Recently, word hit the media that “oil and gas from onshore and offshore blocks in Belize will be explored, drilled and brought into production, through a joint venture agreement between Princess Petroleum Limited of Belize and the Treaty Energy Corporation (OTCBB: TECO) of Houston, Texas USA, a growth-oriented energy company in the oil and gas industry .
According to reports Princess received one of 17 concessions from the government of Belize to explore for oil and natural gas. As part of the joint venture, Treaty will have the right to explore for oil and gas on a total of 2,000,000 acres. The concession consists of 1,800,000 acres of off shore exploration, and 200,000 acres of onshore exploration.
Based on initial findings, Treaty is targeting a 10,000 acre area in the south central part of Belize to place its first well. This site is located off the southern highway which provides quick access to ports in Punta Gorda and Belize City.
Treaty intends to start drilling its first well no later than July 1, 2010. Other groups are starting to come to Belize to explore the offshore area that Treaty believes will produce huge wells that could produce thousands of barrels per day based on information supplied to Treaty by its satellite surveys. Most of the offshore areas in Treaty’s concession are in shallow water and many locations showing hydrocarbon deposits have small land formations, which would make it very economical to drill in terms of offshore drilling costs.
Treaty is scheduled to begin to analyze the offshore concession towards the end of this year, 2010, using satellite and other methods to help in the selection of optimal locations for well sites.
A diagram distributed with a press release issued OCEANA on May 11th highlights the concession areas and shows that the offshore plot runs right below Belize’s maritime frontier with Mexico, at the Boca Bacalar Chico, running east of Ambergris Caye and San Pedro, and right along the highly prized reef system. The concession area also covers a significant portion of the Turneffe Atoll and the Lighthouse Reef. The plot ends just north-east of Glovers Reef.
Director of Petroleum, Andre Cho, in an interview on April 7th stated that the decision to make the reef areas off-limit areas would be up to Cabinet or policy makers in Government to reserve certain areas and make them off-limits to petroleum drilling. Every square inch of Belize can be parceled out, said Cho, “...up to your backyard.” Cho also noted that any company permitted to explore for petroleum in Belize still has to get the requisite permits from the Forest Department, the Department of the Environment, and other government entities. The parties would have to apply to DOE for permits, which may require the company to conduct an environmental impact assessment.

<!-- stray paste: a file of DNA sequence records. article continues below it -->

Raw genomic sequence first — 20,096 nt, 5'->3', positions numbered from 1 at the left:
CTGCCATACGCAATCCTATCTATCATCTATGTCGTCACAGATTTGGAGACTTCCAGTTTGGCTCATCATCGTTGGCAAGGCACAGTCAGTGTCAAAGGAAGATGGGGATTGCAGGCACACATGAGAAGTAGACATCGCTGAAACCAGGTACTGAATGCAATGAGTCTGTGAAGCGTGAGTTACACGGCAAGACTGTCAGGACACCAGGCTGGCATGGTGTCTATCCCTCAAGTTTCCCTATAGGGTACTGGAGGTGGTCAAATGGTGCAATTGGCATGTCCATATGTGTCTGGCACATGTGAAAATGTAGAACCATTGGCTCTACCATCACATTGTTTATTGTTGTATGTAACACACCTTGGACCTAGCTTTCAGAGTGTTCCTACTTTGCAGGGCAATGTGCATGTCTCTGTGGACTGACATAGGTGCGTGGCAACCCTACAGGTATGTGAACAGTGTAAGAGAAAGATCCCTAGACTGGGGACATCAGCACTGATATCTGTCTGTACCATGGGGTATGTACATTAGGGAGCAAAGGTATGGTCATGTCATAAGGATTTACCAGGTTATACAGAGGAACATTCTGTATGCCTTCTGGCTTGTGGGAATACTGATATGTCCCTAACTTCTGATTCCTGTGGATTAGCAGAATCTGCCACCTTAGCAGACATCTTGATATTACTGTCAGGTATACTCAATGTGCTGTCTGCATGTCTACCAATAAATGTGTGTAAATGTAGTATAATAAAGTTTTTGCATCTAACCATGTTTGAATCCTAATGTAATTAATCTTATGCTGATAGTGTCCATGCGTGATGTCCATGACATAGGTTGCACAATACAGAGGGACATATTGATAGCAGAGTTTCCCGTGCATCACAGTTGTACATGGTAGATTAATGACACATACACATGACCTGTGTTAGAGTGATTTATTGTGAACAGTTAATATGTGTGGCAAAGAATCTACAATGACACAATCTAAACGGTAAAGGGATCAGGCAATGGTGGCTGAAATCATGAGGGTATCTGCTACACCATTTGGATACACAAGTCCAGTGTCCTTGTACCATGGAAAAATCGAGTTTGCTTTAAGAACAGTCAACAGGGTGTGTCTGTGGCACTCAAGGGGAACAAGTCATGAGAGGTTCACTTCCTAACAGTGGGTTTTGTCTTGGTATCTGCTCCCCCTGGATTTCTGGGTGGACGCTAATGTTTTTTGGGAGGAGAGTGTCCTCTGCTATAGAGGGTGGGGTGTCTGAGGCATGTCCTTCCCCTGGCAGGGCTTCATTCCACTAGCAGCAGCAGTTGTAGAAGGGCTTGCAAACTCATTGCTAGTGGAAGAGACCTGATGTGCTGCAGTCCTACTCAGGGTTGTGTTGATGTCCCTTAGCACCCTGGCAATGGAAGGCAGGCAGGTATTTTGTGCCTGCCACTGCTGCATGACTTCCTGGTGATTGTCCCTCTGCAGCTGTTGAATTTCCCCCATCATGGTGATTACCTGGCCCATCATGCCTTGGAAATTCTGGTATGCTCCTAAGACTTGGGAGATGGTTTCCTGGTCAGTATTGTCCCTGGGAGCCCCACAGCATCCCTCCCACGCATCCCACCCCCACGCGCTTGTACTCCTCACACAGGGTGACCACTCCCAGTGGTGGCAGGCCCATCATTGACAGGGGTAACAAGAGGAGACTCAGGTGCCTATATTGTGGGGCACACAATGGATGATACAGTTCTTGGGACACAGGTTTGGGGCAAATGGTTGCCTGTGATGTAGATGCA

Prime Minister and Minister of Finance Dean Barrow stated that “the time has come to rethink the granting of petroleum concessions along those environmental lines. The existing concession areas”, said Barrow, “were inherited from the former administration. Going forward, said Barrow, government should look at excluding sensitive areas from petroleum concessions.”
According to the press release issued by OCEANA, an organization dedicated to Protecting the World’s Oceans, the group stressed strong opposition to any offshore drilling in Belizean territorial waters and explained that all it takes is one spill of the magnitude of the Gulf Oil spill for Belize to lose everything. The organization furthermore expressed grave concern with the concessions already granted in Belize’s territorial waters especially seeing that they include declared reserves and national parks. Oceana’s VP for Belize, Audrey Matura-Shepherd stated that “while we wish for our country to develop and progress we cannot do so to the detriment of our long-term survival. The recent spill in the Gulf of Mexico off the coast of Louisiana has shown us that even a rich and highly advanced country like the great USA is not equipped to handle such disaster, and thus this should teach us to proceed with much caution as one accident ten times less can wipe out our entire coastline and send Belize into an economic depression never seen before.”
Many residents of Ambergris Caye and other concerned organizations are appalled at the decision and are deeply concerned for the potential negative impacts that this decision could have on our tourism industry, the fishing industry, our underwater eco system and on all coastal communities.